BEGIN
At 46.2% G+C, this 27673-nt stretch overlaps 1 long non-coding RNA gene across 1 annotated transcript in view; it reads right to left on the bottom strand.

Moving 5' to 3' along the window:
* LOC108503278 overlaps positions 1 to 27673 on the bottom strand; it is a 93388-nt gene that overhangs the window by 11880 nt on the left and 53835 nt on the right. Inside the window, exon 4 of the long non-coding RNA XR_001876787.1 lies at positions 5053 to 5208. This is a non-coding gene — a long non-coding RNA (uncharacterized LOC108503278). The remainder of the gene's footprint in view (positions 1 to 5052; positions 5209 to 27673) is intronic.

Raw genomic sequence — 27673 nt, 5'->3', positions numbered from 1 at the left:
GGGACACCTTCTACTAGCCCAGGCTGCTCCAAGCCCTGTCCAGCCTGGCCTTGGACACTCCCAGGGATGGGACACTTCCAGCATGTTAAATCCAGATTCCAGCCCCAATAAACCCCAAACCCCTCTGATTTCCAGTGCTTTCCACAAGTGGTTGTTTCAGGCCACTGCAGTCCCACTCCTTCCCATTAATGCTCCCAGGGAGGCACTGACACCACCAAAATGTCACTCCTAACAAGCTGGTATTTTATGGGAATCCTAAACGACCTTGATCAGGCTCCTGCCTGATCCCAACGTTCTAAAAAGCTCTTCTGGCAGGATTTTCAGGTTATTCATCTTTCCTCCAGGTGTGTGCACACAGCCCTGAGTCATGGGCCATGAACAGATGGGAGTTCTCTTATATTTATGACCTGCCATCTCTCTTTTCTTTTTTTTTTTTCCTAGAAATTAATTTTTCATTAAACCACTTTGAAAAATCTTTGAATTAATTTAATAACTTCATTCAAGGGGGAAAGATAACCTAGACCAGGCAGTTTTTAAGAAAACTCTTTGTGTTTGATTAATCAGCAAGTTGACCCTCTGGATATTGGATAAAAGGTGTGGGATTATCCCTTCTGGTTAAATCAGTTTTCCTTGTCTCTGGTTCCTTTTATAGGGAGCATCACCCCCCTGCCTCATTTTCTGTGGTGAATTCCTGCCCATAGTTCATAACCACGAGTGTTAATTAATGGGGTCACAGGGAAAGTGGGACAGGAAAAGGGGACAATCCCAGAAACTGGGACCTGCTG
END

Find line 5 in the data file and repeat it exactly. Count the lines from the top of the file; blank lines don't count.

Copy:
GGGACACCTTCTACTAGCCCAGGCTGCTCCAAGCCCTGTCCAGCCTGGCCTTGGACACTCCCAGGGATGGGACACTTCCAGCATGTTAAATCCAGATTCCAGCCCCAATAAACCCCAAACCCCTCTGATTTCCAGTGCTTTCCACAAGTGGTTGTTTCAGGCCACTGCAGTCCCACTCCTTCCCATTAATGCTCCCAGGGAGGCACTGACACCACCAAAATGTCACTCCTAACAAGCTGGTATTTTATGGGAATCCTAAACGACCTTGATCAGGCTCCTGCCTGATCCCAACGTTCTAAAAAGCTCTTCTGGCAGGATTTTCAGGTTATTCATCTTTCCTCCAGGTGTGTGCACACAGCCCTGAGTCATGGGCCATGAACAGATGGGAGTTCTCTTATATTTATGACCTGCCATCTCTCTTTTCTTTTTTTTTTTTCCTAGAAATTAATTTTTCATTAAACCACTTTGAAAAATCTTTGAATTAATTTAATAACTTCATTCAAGGGGGAAAGATAACCTAGACCAGGCAGTTTTTAAGAAAACTCTTTGTGTTTGATTAATCAGCAAGTTGACCCTCTGGATATTGGATAAAAGGTGTGGGATTATCCCTTCTGGTTAAATCAGTTTTCCTTGTCTCTGGTTCCTTTTATAGGGAGCATCACCCCCCTGCCTCATTTTCTGTGGTGAATTCCTGCCCATAGTTCATAACCACGAGTGTTAATTAATGGGGTCACAGGGAAAGTGGGACAGGAAAAGGGGACAATCCCAGAAACTGGGACCTGCTG